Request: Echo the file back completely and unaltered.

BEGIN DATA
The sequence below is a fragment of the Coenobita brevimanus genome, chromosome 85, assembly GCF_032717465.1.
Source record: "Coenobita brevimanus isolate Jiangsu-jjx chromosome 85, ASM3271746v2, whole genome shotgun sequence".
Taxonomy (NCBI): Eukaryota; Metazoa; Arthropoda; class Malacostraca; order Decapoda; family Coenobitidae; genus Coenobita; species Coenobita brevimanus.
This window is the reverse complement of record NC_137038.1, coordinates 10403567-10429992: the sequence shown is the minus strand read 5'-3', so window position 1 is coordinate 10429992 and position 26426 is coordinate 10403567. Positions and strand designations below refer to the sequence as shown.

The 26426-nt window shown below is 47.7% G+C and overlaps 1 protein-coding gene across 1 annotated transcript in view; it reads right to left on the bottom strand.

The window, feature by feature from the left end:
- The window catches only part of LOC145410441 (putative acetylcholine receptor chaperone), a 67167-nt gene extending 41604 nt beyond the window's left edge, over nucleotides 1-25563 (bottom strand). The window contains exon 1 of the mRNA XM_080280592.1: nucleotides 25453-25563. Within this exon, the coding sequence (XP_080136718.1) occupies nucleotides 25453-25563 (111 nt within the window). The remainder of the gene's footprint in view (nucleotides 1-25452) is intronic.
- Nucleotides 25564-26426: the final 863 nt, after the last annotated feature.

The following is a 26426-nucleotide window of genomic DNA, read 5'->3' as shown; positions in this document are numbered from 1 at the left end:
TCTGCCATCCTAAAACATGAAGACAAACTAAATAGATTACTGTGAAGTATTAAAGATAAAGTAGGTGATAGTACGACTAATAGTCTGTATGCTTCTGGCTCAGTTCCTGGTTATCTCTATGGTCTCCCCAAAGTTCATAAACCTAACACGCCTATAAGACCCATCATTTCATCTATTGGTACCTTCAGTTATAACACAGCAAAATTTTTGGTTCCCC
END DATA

The sequence below is a fragment of the Coenobita brevimanus genome, chromosome 85, assembly GCF_032717465.1.
Source record: "Coenobita brevimanus isolate Jiangsu-jjx chromosome 85, ASM3271746v2, whole genome shotgun sequence".
Taxonomy (NCBI): Eukaryota; Metazoa; Arthropoda; class Malacostraca; order Decapoda; family Coenobitidae; genus Coenobita; species Coenobita brevimanus.
This window is the reverse complement of record NC_137038.1, coordinates 10403567-10429992: the sequence shown is the minus strand read 5'-3', so window position 1 is coordinate 10429992 and position 26426 is coordinate 10403567. Positions and strand designations below refer to the sequence as shown.

The 26426-nt window shown below is 47.7% G+C and overlaps 1 protein-coding gene across 1 annotated transcript in view; it reads right to left on the bottom strand.

The window, feature by feature from the left end:
- The window catches only part of LOC145410441 (putative acetylcholine receptor chaperone), a 67167-nt gene extending 41604 nt beyond the window's left edge, over nucleotides 1-25563 (bottom strand). The window contains exon 1 of the mRNA XM_080280592.1: nucleotides 25453-25563. Within this exon, the coding sequence (XP_080136718.1) occupies nucleotides 25453-25563 (111 nt within the window). The remainder of the gene's footprint in view (nucleotides 1-25452) is intronic.
- Nucleotides 25564-26426: the final 863 nt, after the last annotated feature.

The following is a 26426-nucleotide window of genomic DNA, read 5'->3' as shown; positions in this document are numbered from 1 at the left end:
TCTGCCATCCTAAAACATGAAGACAAACTAAATAGATTACTGTGAAGTATTAAAGATAAAGTAGGTGATAGTACGACTAATAGTCTGTATGCTTCTGGCTCAGTTCCTGGTTATCTCTATGGTCTCCCCAAAGTTCATAAACCTAACACGCCTATAAGACCCATCATTTCATCTATTGGTACCTTCAGTTATAACACAGCAAAATTTTTGGTTCCCC